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Big Sky Duathlon – 2008

June 8, 2008

The Big Sky Duathlon is a 4K run-25K bike-4K run on Colorado’s eastern plains. My 14-er climbing buddy Joel wanted to do this race and Bennett, CO is only a short drive across greening wheat and alfalfa fields from my home town, Brighton. I decided to try my first dual-sport event in the fat-tire division because it is the only bike I have.

Although I was the 153rd male to cross the line (overall 1:42:05), I appear to have come in 3rd in Fat-tire division.  Darn! I should have stayed for the awards cermony. It was very clear that a mountain bike is weakest when the going is easiest.  The bike course was an out-and-back course that was slightly down hill and with the wind going out.  In the first half of the bike leg, road bikes (with larger chain rings) flew by while I was at maximum cadence. The field was evened a little on the return trip, although the relative upright riding position didn’t help when riding into the wind.  I ran the second 4k leg (21m59s) at the same pace as the first(21m41s), indicating I may have saved a little too much for the end. I was slow in the transitions–where spending some money on cool gear can shave entire 10s of seconds.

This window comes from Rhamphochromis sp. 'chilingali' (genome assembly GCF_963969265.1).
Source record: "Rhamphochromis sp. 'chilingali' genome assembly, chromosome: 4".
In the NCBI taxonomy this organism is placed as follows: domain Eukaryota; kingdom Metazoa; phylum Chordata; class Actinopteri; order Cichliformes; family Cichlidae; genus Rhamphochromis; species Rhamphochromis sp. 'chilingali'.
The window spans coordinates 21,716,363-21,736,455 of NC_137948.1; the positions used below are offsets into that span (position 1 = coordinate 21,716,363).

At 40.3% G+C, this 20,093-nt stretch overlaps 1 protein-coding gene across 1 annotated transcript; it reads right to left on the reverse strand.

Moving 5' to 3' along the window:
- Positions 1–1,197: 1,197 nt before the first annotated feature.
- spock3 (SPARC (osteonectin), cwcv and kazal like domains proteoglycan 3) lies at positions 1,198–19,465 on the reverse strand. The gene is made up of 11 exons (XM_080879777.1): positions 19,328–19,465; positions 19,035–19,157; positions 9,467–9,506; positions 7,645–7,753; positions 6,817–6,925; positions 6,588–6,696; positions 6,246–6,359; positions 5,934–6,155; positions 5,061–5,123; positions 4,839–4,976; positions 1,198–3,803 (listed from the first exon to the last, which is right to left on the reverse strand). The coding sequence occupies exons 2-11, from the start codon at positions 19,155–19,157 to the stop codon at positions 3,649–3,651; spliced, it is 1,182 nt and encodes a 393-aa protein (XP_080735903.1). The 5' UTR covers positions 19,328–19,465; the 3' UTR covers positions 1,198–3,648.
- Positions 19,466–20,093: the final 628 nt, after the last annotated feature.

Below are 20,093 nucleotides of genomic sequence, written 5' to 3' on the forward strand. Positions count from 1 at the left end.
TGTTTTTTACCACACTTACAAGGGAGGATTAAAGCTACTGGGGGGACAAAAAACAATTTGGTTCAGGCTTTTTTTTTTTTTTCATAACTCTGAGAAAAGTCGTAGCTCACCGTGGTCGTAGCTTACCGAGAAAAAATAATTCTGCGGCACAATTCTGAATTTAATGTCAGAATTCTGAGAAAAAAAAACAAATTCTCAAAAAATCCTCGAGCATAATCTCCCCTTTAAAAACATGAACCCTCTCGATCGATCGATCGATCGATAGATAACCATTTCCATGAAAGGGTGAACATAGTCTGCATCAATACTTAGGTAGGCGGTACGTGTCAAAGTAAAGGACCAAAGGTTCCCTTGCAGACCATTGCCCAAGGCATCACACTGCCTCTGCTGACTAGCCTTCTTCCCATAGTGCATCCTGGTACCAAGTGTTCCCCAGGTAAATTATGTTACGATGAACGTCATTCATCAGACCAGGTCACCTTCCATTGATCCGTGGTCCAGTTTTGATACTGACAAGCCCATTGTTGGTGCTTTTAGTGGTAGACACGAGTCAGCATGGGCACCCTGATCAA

Age Gender Time Scatter Plot

I couldn’t resist running some statistics on the participants.  The plot above shows the age/gender and overall time scatter plot for the race finishers. There seems to be an "age-defying" line running up and to the right with increasing times below which it is difficult to venture as your age increases. Bummer.

Big Sky Run Times

The plot below shows the scatter plots of first and second 4K run times vs. overall time.  It is clear (as one would guess) that run times correlate strongly with overall time and that on average, participants are slower on the second run.  Although I expected the second effect to be larger.

Big Sky Finisher Distribution

The last plot shows the distribution of over all times.  The finish line is not as crowded at 86 minutes as indicated here because start times are staggered.

 

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